When the platform comes to the end of a line and needs to do a U-turn, the palette simply slides to the side along the dolly. There is no need for costly robots to transfer the car, and the system allows Mazda to extend a line by just adding sections of rollers when demand increases.
Where it used to take Mazda six weeks to extend a line, it can now be done in only seven days.
The new dolly system improves overall final assembly productivity by 25 percent, Mazda said.
“The key word here is rootless. It’s not non-fixed facility,” said Hironori Okano, general manager of the Hofu plant. “In the future, we will be able to do many things flexibly.”
Before, only about 15 percent of the factory’s main line had such “rootless” processes. Now, after the introduction of traverse dolly technology, about 60 percent of the line is non-fixed.
Another advantage is that it allows flexibility for making EVs on the same line as those with internal combustion engines. Before, a fixed line would lift engines, suspensions or transmissions into a vehicle’s bodies at set spacings. Now, those component systems are delivered to the line by fleets of automatic guided vehicles, or AGVs.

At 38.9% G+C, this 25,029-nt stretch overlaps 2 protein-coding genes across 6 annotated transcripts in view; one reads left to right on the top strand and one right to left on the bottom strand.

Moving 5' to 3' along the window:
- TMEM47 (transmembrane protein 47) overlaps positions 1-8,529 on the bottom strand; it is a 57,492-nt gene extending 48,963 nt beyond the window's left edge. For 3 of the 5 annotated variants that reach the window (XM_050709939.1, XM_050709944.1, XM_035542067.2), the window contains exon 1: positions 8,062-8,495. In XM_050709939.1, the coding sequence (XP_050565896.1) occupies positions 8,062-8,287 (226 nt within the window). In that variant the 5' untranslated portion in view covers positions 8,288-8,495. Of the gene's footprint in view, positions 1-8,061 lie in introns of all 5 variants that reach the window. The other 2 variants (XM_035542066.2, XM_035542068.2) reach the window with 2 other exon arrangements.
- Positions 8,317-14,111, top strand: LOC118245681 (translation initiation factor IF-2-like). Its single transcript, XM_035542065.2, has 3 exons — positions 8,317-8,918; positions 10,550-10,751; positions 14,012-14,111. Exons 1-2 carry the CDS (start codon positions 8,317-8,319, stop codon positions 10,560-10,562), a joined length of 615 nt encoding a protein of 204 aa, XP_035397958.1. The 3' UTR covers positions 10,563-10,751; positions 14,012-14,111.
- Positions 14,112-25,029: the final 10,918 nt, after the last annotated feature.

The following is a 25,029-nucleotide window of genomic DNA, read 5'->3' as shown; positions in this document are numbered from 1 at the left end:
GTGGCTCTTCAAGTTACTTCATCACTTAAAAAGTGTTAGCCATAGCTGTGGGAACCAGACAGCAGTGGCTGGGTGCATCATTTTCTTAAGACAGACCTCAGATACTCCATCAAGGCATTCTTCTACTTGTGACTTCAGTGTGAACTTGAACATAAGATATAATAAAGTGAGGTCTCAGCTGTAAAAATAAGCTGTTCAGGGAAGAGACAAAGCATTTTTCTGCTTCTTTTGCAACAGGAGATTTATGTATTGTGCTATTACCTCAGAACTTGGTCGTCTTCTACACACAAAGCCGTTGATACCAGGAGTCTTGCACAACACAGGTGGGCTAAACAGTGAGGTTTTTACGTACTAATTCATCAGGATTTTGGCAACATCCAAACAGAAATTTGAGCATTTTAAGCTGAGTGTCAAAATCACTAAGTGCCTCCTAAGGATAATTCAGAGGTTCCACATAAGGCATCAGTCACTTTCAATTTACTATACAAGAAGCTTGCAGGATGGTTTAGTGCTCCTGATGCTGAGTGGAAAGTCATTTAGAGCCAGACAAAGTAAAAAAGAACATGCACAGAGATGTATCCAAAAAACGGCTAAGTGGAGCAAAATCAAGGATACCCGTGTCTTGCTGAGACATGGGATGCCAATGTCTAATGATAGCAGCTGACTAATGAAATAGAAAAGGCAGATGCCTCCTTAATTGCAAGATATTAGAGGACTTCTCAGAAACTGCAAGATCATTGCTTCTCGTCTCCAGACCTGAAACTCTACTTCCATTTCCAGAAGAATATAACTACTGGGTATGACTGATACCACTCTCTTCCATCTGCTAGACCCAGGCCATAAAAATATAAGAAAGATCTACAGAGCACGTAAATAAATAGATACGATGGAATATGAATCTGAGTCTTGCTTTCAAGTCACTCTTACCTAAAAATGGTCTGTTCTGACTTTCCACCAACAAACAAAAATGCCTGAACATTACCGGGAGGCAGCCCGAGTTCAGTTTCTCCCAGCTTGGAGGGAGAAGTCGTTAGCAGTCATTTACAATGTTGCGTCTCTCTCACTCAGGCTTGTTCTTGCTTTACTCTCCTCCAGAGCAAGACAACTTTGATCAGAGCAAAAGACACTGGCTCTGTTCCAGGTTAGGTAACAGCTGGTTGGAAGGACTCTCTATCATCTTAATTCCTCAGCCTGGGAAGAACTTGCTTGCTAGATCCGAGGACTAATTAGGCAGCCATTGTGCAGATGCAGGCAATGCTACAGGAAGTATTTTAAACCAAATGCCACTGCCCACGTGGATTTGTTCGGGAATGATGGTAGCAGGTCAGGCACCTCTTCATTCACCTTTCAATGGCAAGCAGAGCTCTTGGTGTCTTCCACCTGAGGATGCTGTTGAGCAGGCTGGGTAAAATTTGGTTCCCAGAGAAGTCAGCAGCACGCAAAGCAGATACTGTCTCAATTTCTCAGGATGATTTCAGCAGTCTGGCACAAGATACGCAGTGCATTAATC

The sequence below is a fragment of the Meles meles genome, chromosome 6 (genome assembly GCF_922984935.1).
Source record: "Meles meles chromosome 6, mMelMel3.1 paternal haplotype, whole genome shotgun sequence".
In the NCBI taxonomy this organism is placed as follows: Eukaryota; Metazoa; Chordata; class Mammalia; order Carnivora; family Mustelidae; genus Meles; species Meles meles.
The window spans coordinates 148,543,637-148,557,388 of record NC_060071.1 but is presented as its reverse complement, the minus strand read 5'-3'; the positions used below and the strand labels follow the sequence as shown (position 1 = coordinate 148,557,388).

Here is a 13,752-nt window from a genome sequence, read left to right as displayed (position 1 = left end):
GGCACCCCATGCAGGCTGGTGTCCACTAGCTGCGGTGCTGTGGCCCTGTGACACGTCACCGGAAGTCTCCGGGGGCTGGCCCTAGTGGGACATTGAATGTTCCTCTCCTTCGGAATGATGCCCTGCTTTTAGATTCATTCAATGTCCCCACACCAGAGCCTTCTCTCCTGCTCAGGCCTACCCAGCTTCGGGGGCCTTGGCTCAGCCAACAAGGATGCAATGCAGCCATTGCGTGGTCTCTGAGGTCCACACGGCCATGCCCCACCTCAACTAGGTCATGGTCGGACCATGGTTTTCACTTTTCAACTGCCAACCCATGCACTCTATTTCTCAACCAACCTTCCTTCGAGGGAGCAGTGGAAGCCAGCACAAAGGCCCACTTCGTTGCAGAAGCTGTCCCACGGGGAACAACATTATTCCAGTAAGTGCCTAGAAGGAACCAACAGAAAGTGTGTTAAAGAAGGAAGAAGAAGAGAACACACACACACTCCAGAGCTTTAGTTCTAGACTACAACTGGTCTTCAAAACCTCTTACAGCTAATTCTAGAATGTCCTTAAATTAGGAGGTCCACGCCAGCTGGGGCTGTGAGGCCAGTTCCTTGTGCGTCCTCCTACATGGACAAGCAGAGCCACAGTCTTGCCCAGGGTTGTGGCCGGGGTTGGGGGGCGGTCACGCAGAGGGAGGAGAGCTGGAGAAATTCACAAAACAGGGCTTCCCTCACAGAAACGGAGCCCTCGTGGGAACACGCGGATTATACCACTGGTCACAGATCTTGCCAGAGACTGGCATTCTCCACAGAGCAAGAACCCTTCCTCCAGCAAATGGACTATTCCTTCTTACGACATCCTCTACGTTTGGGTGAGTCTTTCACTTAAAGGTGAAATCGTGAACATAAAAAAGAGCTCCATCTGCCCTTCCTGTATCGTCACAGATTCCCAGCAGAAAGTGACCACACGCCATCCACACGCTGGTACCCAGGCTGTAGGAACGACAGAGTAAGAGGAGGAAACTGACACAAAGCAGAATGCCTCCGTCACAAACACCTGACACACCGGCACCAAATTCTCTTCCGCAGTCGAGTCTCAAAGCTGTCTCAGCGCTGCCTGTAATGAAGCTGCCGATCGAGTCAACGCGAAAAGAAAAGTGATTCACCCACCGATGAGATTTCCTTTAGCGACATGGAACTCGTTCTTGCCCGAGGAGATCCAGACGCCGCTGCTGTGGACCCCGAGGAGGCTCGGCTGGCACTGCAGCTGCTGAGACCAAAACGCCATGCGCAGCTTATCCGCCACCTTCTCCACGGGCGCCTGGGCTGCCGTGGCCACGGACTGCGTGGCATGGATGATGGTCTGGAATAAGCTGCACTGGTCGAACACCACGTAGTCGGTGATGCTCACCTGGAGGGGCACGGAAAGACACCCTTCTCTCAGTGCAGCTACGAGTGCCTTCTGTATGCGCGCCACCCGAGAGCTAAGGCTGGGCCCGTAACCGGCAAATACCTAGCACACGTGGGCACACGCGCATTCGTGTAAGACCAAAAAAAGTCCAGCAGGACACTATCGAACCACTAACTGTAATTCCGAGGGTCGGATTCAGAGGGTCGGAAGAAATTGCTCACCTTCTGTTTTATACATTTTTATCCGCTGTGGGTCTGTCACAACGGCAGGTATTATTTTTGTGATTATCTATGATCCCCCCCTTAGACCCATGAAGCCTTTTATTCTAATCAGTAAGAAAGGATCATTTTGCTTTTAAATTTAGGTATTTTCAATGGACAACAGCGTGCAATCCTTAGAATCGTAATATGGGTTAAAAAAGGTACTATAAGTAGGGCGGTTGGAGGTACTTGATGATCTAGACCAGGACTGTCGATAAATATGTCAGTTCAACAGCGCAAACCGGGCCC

The AGVs zoom up under the vehicle body and align themselves perfectly for whatever kind of vehicle they are trying to build — with one AGV handling the front, another AGV the back.
This allows Mazda to flexibly accommodate any combination of long or short vehicles on the same line, with any number of powertrain variants, including all-electric, all-wheel-drive, hybrid and even a newly developed longitudinally mounted transmission for rear-wheel drive vehicles.
Mazda wants EVs to account for a quarter of the Japanese carmaker’s global sales by 2030. And by that time, the rest of Mazda’s production portfolio will also employ some other form of drivetrain electrification, from mild hybrid to plug-in hybrid technology.